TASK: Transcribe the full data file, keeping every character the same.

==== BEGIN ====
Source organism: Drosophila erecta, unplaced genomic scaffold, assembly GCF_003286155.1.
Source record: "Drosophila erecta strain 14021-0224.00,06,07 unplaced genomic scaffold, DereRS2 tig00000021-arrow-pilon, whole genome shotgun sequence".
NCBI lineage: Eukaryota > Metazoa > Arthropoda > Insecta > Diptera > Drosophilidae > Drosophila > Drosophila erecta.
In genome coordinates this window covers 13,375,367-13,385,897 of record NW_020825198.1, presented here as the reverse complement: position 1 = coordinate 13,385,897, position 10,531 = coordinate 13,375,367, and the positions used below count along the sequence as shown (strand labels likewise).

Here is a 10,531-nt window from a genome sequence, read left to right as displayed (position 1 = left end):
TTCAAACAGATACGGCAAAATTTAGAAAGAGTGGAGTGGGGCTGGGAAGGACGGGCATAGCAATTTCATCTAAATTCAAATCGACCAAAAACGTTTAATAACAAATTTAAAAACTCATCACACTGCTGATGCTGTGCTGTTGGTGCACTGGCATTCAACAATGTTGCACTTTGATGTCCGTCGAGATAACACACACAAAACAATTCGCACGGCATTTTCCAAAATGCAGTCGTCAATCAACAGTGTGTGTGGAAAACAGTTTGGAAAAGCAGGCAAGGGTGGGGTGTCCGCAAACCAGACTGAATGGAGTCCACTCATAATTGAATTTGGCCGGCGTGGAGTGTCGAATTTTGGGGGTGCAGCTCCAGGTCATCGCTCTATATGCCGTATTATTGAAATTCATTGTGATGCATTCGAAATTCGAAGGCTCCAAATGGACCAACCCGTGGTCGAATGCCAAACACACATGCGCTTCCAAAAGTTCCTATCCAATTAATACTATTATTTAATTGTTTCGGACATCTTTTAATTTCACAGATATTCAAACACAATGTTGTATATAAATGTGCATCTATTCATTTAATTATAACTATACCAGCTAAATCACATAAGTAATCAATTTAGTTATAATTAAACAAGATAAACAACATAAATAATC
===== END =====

Source organism: Drosophila erecta, unplaced genomic scaffold, assembly GCF_003286155.1.
Source record: "Drosophila erecta strain 14021-0224.00,06,07 unplaced genomic scaffold, DereRS2 tig00000021-arrow-pilon, whole genome shotgun sequence".
NCBI lineage: Eukaryota > Metazoa > Arthropoda > Insecta > Diptera > Drosophilidae > Drosophila > Drosophila erecta.
In genome coordinates this window covers 13,375,367-13,385,897 of record NW_020825198.1, presented here as the reverse complement: position 1 = coordinate 13,385,897, position 10,531 = coordinate 13,375,367, and the positions used below count along the sequence as shown (strand labels likewise).

Here is a 10,531-nt window from a genome sequence, read left to right as displayed (position 1 = left end):
TTCAAACAGATACGGCAAAATTTAGAAAGAGTGGAGTGGGGCTGGGAAGGACGGGCATAGCAATTTCATCTAAATTCAAATCGACCAAAAACGTTTAATAACAAATTTAAAAACTCATCACACTGCTGATGCTGTGCTGTTGGTGCACTGGCATTCAACAATGTTGCACTTTGATGTCCGTCGAGATAACACACACAAAACAATTCGCACGGCATTTTCCAAAATGCAGTCGTCAATCAACAGTGTGTGTGGAAAACAGTTTGGAAAAGCAGGCAAGGGTGGGGTGTCCGCAAACCAGACTGAATGGAGTCCACTCATAATTGAATTTGGCCGGCGTGGAGTGTCGAATTTTGGGGGTGCAGCTCCAGGTCATCGCTCTATATGCCGTATTATTGAAATTCATTGTGATGCATTCGAAATTCGAAGGCTCCAAATGGACCAACCCGTGGTCGAATGCCAAACACACATGCGCTTCCAAAAGTTCCTATCCAATTAATACTATTATTTAATTGTTTCGGACATCTTTTAATTTCACAGATATTCAAACACAATGTTGTATATAAATGTGCATCTATTCATTTAATTATAACTATACCAGCTAAATCACATAAGTAATCAATTTAGTTATAATTAAACAAGATAAACAACATAAATAATC